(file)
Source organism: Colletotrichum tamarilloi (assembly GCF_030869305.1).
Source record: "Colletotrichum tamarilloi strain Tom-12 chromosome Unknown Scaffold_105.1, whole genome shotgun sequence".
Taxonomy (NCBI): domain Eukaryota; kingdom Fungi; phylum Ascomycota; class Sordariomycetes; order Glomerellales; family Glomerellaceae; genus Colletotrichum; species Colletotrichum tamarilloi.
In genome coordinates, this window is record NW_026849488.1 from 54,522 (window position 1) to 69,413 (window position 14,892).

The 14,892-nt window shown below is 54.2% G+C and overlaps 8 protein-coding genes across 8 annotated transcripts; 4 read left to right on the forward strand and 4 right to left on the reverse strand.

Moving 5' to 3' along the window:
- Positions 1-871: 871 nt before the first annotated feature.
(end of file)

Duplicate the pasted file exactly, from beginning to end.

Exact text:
Source organism: Colletotrichum tamarilloi (assembly GCF_030869305.1).
Source record: "Colletotrichum tamarilloi strain Tom-12 chromosome Unknown Scaffold_105.1, whole genome shotgun sequence".
Taxonomy (NCBI): domain Eukaryota; kingdom Fungi; phylum Ascomycota; class Sordariomycetes; order Glomerellales; family Glomerellaceae; genus Colletotrichum; species Colletotrichum tamarilloi.
In genome coordinates, this window is record NW_026849488.1 from 54,522 (window position 1) to 69,413 (window position 14,892).

The 14,892-nt window shown below is 54.2% G+C and overlaps 8 protein-coding genes across 8 annotated transcripts; 4 read left to right on the forward strand and 4 right to left on the reverse strand.

Moving 5' to 3' along the window:
- Positions 1-871: 871 nt before the first annotated feature.